Built ca: 1868 for William and Mary Milliken. Possibly by James Tenney.
A remuddled Italianate in the West End neighborhood
They’ve been here. The vinyl siding guys. Sometime in the last 3 or 4 decades, they flew through and left their calling card. A surface devoid of detail and non-existent window casings. But, it was worse than just the vinyl.
William Hartwell Milliken was born in Farmington Falls in 1836. His father, Jotham, was an innkeeper whose establishment was used for quarterly sessions of the probate court. Jotham’s father, Edward Milliken, was an innkeeper in Scarborough. His inn, on the Scarborough/Saco line, is a local landmark. William did not follow the family path into innkeeping, In 1857 he moved to Portland and worked as a clerk and boarded with another clerk named Charles Richardson and his family on Fore Street. On October 30 of 1859, William and Mary Althea Hillman, also a native of Farmington Falls, were wed in Boston.
William purchased the land for our subject from an ornamental woodcarver named Theodore Johnson in 1968. Johnson acquired the property from Alexander Stephenson the previous year. Two weeks after he purchased the land for his house, William purchased the lot next door from Stephenson. Based on the remaining fragments and the 1924 tax photos, it is my belief that James Tenney built the house for the Millikens.
The main block of the house is 22′ on the street and is 31′ feet deep. It is two stories with a third in the garrett. There is a two-story ell measuring 15′ x 20′ off the right rear of the main block. Details are few but for the brackets, arched hood over the attic window, and a rope molding on the entablature. The entry doors are 19th century and may be original. The bay is a simple affair with squared corners, dentils, and brackets.
William Milliken went from clerking to dealing in flour to becoming a commission merchant. Along the way, he and Mary had 3 daughters, Mabel, Laura, and Mary, and a son, William Jr. In 1884 William partnered with John Wilson and Warren Chase for Wison, Chase and Milliken. In 1886 the firm declared insolvency. The firm was closed and liquidated and the three partners’ properties were put up for sale to meet debts. 33 Cushman and the lot adjoining were purchased for $35.00 by Olive Jones in January of 1887. She deeded them back to Mary in 1893.
After the collapse of the firm. William worked as a commission merchant for a while. He then became the agent for the Warren Fire Bucket Company. By 1900 he was working as a wholesale flour merchant. William died in 1902 and was buried in Mount Pleasant Cemetery in South Portland. Mary, Laura, and the younger Mary lived on at 343 Cushman. Mable had married a farmer named James Breck in 1896. In 1910 Mary transferred 33 Cushman Street to Laura and the younger Mary. Mary Hillman Milliken died in 1916. Laura and Mary continued to live here until 1926 when Laura died. Mary then moved to Old Town to live with William and his family. 33 Cushman sat vacant until 1932.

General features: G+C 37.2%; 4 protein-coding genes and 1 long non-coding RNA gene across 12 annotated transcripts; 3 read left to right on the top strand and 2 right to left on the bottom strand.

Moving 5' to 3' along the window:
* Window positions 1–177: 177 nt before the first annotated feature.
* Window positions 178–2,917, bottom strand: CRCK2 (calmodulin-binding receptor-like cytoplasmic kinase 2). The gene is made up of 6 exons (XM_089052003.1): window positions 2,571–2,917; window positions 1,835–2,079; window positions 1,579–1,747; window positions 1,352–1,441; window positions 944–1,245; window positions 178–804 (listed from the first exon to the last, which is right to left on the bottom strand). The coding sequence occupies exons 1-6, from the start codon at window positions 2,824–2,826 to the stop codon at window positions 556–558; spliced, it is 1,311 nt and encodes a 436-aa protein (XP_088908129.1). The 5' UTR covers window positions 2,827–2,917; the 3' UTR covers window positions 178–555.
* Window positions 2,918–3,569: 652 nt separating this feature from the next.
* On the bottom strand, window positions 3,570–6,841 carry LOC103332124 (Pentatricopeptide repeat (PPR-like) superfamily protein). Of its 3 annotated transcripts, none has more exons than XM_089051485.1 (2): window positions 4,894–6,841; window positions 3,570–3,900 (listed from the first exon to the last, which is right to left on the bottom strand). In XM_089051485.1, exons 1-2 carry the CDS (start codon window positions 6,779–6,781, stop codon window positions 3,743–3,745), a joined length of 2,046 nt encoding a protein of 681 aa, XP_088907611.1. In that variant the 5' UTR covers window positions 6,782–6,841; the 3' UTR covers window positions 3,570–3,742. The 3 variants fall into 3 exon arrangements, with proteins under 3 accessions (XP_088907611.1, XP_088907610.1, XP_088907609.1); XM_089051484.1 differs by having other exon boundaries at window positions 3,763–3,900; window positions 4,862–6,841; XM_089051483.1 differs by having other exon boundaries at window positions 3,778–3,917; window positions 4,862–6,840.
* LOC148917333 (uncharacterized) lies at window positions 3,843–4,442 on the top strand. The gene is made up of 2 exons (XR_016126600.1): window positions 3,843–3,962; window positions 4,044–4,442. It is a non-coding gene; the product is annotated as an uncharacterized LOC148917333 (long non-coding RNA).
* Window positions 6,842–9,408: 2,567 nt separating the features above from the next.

As mentioned, the vinyl siding and its accompanying ills were not the most egregious acts of remuddling performed on 33 Cushman Street. The tax photo of 1924, zoomed below, shows an ornate 3 part window with rounded tops and ornate hoods with matching details on the other windows on the second floor. This is all gone. The 3 part arrangement and basic sizing are there but one would never know what was there without seeing the earlier photo. Gone too are the wider corner boards.
In 1932, Agnes Wadleigh purchased 33 Cushman Street from Mary Milliken. Oddly, there is no record of any will or probate for Mary Milliken the elder on her death in 1916. Nor is there one for Laura in 1926. Lastly, the registry of deeds has no record of Mabel transferring her share, assuming she received one, of the property to Mary although Mabel didn’t die until 1944.
Mary/Maria Agnes Haley was born in Boston in 1893. Her father, Bartholemew, was a crew foreman for the Boston Street Department. In 1919 she married a real estate agent who was originally from Maine named William Wadleigh. William was 24 years older than Mary Agnes. Their first son Allen was born in 1919. Hmmm. A second son, G. Coolidge, was born in 1924. In 1944, the Wadleighs sold 33 Cushman Street to an Optician named Frederic Christensen and his wife Grace.
Fred and Grace Christensen were Massachusetts natives. Fred was born in 1882 and Grace in 1884. Fred worked for the Colonial Optical Company which was located on the 4th floor of the Congress Building on the corner of Congress & High Streets. They had 2 sons and a daughter although all had grown up and moved on by the time the Christensens purchased 33 Cushman Street. They lived here until 1952 when it was purchased by Patrick & Nora Delaney.
Patrick J Delaney was born in Portland in 1910. His father Stephen was a Portland native who worked as a freight handler for the railroads. Hannah Delaney was a native of Ireland who had arrived in the US in 1895. Patrick grew up on Salem Street in the West End. Nora Chisholm Delaney was born in Portland in 1900. Her father, John, was a coal and wood dealer. The Chisholms lived on Lancaster Street. Patrick was a warehouseman for the First National Stores warehouse on Read Street. The Delaneys married in 1936. They had a daughter, Patricia, and 2 sons, Thomas and Joseph. The Delaneys sold 33 Cushman Street in 1958.
Millard and Grace Leighton purchased our subject from Patrick and Nora Delaney in 1958. I am not convinced the Leightons lived here as the city directories for the period show the property as vacant. Millard was a wholesale lumber salesman. They sold the property in 1967. The purchasers were a retired couple named Glenn and Hazel Smith. They sold it the next year to John and Phyllis True. The True family owned the property until 1983.
33 Cushman Street is listed as a single-family home. Condition is very good.